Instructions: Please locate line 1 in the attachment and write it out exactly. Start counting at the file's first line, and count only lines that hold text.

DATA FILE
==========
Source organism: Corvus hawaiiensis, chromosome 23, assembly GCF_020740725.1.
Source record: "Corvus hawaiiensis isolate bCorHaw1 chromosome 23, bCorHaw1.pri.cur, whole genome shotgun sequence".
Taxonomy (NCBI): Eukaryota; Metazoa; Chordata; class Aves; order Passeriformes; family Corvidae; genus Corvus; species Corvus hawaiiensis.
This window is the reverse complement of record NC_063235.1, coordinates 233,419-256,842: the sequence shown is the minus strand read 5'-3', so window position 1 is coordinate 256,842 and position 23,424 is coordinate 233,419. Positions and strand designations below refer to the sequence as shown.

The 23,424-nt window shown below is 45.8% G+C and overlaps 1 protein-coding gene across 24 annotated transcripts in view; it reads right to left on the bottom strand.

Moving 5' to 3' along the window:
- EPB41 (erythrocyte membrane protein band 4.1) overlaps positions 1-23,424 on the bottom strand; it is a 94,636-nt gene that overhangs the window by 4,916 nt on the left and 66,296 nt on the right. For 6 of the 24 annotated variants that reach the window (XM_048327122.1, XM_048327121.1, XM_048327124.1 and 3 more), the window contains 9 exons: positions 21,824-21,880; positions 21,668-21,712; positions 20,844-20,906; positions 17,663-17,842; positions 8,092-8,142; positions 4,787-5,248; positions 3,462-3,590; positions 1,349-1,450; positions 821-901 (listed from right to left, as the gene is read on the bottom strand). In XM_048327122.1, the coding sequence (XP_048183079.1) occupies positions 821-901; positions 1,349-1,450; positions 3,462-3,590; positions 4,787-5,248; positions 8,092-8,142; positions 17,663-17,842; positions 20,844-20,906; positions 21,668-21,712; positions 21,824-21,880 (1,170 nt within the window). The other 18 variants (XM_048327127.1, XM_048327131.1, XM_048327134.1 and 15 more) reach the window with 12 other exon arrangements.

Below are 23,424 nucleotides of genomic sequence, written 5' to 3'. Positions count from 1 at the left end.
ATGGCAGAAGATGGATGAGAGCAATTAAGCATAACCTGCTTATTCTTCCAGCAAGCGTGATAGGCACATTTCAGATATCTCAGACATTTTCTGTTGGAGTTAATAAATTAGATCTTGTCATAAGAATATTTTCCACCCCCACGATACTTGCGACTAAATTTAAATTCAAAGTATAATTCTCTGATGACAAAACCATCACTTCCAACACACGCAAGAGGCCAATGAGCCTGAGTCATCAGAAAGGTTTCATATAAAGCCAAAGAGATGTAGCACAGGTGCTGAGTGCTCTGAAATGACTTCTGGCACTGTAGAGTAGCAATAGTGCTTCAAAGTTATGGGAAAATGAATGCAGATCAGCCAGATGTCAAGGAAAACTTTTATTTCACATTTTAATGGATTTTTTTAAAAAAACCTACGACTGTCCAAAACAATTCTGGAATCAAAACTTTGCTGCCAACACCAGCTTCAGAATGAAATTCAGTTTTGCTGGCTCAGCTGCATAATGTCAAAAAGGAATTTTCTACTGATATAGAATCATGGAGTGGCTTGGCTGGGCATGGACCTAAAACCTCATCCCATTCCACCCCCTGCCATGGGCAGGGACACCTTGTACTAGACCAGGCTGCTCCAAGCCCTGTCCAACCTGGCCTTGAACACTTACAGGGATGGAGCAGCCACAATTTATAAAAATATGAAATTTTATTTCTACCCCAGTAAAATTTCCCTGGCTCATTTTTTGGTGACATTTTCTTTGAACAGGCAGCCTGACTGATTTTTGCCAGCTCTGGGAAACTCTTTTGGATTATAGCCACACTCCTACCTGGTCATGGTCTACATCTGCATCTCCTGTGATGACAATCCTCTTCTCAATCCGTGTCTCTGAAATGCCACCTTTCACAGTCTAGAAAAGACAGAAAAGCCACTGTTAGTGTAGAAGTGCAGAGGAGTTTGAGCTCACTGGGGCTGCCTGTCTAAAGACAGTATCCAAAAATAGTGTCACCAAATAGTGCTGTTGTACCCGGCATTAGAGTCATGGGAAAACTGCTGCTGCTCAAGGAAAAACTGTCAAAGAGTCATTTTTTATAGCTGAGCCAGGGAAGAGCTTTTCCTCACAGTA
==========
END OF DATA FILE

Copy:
Source organism: Corvus hawaiiensis, chromosome 23, assembly GCF_020740725.1.